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Making a Compensation Claim for Silicosis

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Dust Mask

Silicosis is an incurable respiratory disease that can be fatal in some cases. It is caused by breathing in particles of silica dust, (or respirable crystalline silica) which are so fine that they are taken deep into the lungs, where the immune system tries to attack them, causing inflammation

Over time this inflammation can damage the lungs, causing the tissues to scar and harden (fibrosis). This can make breathing difficult, and lead to further complications that can be very disabling.

If you're worried that you may be at risk of developing silicosis and want to know more about its effects, how to help prevent it, and what methods are used to treat it, read on.

Jobs at risk for silicosis

Silica dust, the substance that causes silicosis, is found in rocks, sands and clays that are used in many different industries.

The prevalence of silica dust in everyday materials means that there are quite a few jobs in which workers come into contact with it. These workers are therefore at risk of developing silicosis if they are not provided with, or do not take, the proper precautions. 

These jobs include:

  • Quarrying
  • Foundry work
  • Stonemasonry
  • Construction jobs that involve breaking bricks or stones
  • Potteries
  • Sandblasting
  • Glass manufacturing
  • Mining
  • Tiling
  • Asphalt manufacturing
  • Demolition work
  • Any job involving crushing, chipping or drilling concrete or rock.

Men are much more likely to develop silicosis than women. This is not because they are more prone to the disease, but because they are more likely to work in industries where they might be exposed to the dust.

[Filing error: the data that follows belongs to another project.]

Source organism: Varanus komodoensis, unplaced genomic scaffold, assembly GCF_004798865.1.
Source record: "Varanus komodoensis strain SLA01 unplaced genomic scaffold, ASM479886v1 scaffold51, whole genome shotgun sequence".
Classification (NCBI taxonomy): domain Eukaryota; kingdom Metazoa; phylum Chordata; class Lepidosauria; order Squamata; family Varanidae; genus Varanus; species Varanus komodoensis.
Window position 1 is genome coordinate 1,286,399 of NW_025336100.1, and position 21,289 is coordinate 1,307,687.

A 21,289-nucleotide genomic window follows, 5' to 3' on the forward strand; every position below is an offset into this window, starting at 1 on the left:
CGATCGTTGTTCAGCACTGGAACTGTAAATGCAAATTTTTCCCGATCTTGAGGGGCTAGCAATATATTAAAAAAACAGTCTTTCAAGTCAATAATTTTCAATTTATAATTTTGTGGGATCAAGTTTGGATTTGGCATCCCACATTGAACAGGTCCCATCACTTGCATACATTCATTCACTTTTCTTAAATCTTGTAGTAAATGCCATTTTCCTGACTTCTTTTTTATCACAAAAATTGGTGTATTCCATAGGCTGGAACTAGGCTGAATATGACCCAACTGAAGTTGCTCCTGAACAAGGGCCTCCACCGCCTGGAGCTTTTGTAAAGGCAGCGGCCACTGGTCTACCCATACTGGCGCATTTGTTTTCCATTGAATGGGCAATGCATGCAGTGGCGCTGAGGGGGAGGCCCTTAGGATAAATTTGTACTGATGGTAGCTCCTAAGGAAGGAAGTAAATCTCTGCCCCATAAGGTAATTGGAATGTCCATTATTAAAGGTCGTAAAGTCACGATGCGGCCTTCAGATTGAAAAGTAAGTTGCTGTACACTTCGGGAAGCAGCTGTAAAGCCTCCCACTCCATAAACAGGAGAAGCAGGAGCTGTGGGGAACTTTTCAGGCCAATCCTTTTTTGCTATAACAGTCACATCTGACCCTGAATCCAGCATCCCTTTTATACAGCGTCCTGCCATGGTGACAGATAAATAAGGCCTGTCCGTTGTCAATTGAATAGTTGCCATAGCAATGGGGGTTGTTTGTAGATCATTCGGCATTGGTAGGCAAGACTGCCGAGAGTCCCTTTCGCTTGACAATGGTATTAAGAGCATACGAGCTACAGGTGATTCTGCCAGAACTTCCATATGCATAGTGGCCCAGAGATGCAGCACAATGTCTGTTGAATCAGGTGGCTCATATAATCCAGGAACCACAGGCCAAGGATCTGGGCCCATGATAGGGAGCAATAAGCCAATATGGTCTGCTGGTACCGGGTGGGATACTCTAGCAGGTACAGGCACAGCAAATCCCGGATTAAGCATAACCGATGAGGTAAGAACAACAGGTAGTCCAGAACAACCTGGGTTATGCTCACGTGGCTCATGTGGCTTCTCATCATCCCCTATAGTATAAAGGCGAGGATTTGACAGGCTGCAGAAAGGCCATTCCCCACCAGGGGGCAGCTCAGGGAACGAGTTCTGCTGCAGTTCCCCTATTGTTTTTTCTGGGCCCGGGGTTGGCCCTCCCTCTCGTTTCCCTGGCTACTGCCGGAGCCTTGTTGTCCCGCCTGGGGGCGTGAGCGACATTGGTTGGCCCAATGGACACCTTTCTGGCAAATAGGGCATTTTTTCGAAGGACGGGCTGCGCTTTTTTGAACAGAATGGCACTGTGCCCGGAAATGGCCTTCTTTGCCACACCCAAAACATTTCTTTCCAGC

Symptoms of Silicosis

If you think you may have contracted silicosis and are interested in making a silicosis claim, here are some of the symptoms you may be experiencing.

There are 3 types of silicosis: 

  1. Simple chronic silicosis: This is the most common form of the disease and usually takes over ten years of low level exposure to become symptomatic. The severity of the symptoms can vary greatly. Those who are diagnosed early on and avoid any further exposure may have few symptoms at all.
  2. Accelerated silicosis: This form of the disease develops more quickly (between five and ten years) as a result of a higher level of exposure. The symptoms are very similar to chronic silicosis, but there is a greater risk of developing complications.
  3. Acute silicosis: This is a very rapid form of the disease, caused by exposure to very high concentrations of the dust over a short period of time. The symptoms can take any time between a few weeks and five years to develop and, again, are similar to those found in the other forms, but there is usually severe breathlessness, and further complications – including weight loss and even death - are much more likely

Overall, however, silicosis sufferers are at greater risk of contracting tuberculosis, arthritis and kidney disease. There may also be links to the development of lung cancer and chronic obstructive pulmonary disease.

Symptoms get worse as fibrosis develops and may include the following:

  • Breathlessness, especially after exertion
  • Cough
  • A feeling of tightness in the chest
  • Tiredness
  • Lack of appetite
  • Blue tinge to the skin
  • Chest pain
  • Respiratory problems
  • Heart problems

Protecting yourself against silicosis

If you work in any of the above industries, then it is essential that you follow your workplace safety guidelines. This will usually involve wearing a respirator, which will help stop you inhaling silica dust. You must inform your supervisor or employer if you believe your safety equipment is ineffective.

Before eating and drinking, you must also make sure you thoroughly wash your hands and stay away from dusty areas while on break. Keep in mind that you may still be at risk even if you cannot see any visible dust. You should also shower and/or change into clean clothes before leaving work so you do not contaminate your home.

Under the Control of Substances Hazardous to Health Regulations 2002 (COSHH), it is your employer's duty to inform you of all the appropriate precautions and issue all the necessary warnings. You should be provided with training on all safety equipment, and your employer must make sure such equipment is in proper working order. Control measures should be put in place to keep exposure to a minimum.

Silicosis and Scotland 

Silica is an integral part of Scotland's history, particularly in Edinburgh, where it is literally built into the city's history.